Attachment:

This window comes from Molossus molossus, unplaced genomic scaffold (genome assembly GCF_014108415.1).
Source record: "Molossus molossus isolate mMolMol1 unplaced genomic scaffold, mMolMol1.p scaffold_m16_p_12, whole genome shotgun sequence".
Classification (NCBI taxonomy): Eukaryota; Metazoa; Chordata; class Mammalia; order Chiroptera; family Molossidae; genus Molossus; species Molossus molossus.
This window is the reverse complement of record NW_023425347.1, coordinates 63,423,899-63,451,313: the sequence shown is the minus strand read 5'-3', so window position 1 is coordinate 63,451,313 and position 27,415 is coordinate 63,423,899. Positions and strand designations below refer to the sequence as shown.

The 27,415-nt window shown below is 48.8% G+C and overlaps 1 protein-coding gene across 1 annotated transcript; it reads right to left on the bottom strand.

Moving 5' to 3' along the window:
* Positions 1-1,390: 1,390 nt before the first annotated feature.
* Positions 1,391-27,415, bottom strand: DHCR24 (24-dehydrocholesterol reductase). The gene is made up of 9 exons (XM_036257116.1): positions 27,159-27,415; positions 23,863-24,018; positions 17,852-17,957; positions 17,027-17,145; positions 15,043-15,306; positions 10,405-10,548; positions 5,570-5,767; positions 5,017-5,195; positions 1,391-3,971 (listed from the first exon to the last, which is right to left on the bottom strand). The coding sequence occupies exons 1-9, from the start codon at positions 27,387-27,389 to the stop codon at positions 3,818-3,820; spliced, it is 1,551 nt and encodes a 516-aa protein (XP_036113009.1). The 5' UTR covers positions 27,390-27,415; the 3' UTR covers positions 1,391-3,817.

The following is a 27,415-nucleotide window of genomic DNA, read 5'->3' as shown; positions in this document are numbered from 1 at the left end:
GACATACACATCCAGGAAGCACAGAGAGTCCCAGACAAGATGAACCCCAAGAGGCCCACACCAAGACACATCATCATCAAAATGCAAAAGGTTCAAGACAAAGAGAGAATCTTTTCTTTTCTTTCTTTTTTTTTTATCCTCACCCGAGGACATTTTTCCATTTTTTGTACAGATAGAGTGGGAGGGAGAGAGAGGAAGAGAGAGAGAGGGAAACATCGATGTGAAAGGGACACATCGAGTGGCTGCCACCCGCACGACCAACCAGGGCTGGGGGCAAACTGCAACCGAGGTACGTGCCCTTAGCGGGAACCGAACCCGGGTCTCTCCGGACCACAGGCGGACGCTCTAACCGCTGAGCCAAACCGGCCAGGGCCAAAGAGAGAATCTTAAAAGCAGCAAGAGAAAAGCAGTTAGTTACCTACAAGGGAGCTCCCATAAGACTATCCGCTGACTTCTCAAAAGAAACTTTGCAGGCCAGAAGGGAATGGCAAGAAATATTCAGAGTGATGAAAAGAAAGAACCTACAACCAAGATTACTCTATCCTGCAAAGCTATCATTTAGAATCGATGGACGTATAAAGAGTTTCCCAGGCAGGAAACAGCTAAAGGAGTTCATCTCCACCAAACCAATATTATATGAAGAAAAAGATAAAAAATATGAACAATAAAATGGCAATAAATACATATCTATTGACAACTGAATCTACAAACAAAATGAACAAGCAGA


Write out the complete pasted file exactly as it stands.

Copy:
This window comes from Molossus molossus, unplaced genomic scaffold (genome assembly GCF_014108415.1).
Source record: "Molossus molossus isolate mMolMol1 unplaced genomic scaffold, mMolMol1.p scaffold_m16_p_12, whole genome shotgun sequence".
Classification (NCBI taxonomy): Eukaryota; Metazoa; Chordata; class Mammalia; order Chiroptera; family Molossidae; genus Molossus; species Molossus molossus.
This window is the reverse complement of record NW_023425347.1, coordinates 63,423,899-63,451,313: the sequence shown is the minus strand read 5'-3', so window position 1 is coordinate 63,451,313 and position 27,415 is coordinate 63,423,899. Positions and strand designations below refer to the sequence as shown.

The 27,415-nt window shown below is 48.8% G+C and overlaps 1 protein-coding gene across 1 annotated transcript; it reads right to left on the bottom strand.

Moving 5' to 3' along the window:
* Positions 1-1,390: 1,390 nt before the first annotated feature.
* Positions 1,391-27,415, bottom strand: DHCR24 (24-dehydrocholesterol reductase). The gene is made up of 9 exons (XM_036257116.1): positions 27,159-27,415; positions 23,863-24,018; positions 17,852-17,957; positions 17,027-17,145; positions 15,043-15,306; positions 10,405-10,548; positions 5,570-5,767; positions 5,017-5,195; positions 1,391-3,971 (listed from the first exon to the last, which is right to left on the bottom strand). The coding sequence occupies exons 1-9, from the start codon at positions 27,387-27,389 to the stop codon at positions 3,818-3,820; spliced, it is 1,551 nt and encodes a 516-aa protein (XP_036113009.1). The 5' UTR covers positions 27,390-27,415; the 3' UTR covers positions 1,391-3,817.

The following is a 27,415-nucleotide window of genomic DNA, read 5'->3' as shown; positions in this document are numbered from 1 at the left end:
GACATACACATCCAGGAAGCACAGAGAGTCCCAGACAAGATGAACCCCAAGAGGCCCACACCAAGACACATCATCATCAAAATGCAAAAGGTTCAAGACAAAGAGAGAATCTTTTCTTTTCTTTCTTTTTTTTTTATCCTCACCCGAGGACATTTTTCCATTTTTTGTACAGATAGAGTGGGAGGGAGAGAGAGGAAGAGAGAGAGAGGGAAACATCGATGTGAAAGGGACACATCGAGTGGCTGCCACCCGCACGACCAACCAGGGCTGGGGGCAAACTGCAACCGAGGTACGTGCCCTTAGCGGGAACCGAACCCGGGTCTCTCCGGACCACAGGCGGACGCTCTAACCGCTGAGCCAAACCGGCCAGGGCCAAAGAGAGAATCTTAAAAGCAGCAAGAGAAAAGCAGTTAGTTACCTACAAGGGAGCTCCCATAAGACTATCCGCTGACTTCTCAAAAGAAACTTTGCAGGCCAGAAGGGAATGGCAAGAAATATTCAGAGTGATGAAAAGAAAGAACCTACAACCAAGATTACTCTATCCTGCAAAGCTATCATTTAGAATCGATGGACGTATAAAGAGTTTCCCAGGCAGGAAACAGCTAAAGGAGTTCATCTCCACCAAACCAATATTATATGAAGAAAAAGATAAAAAATATGAACAATAAAATGGCAATAAATACATATCTATTGACAACTGAATCTACAAACAAAATGAACAAGCAGA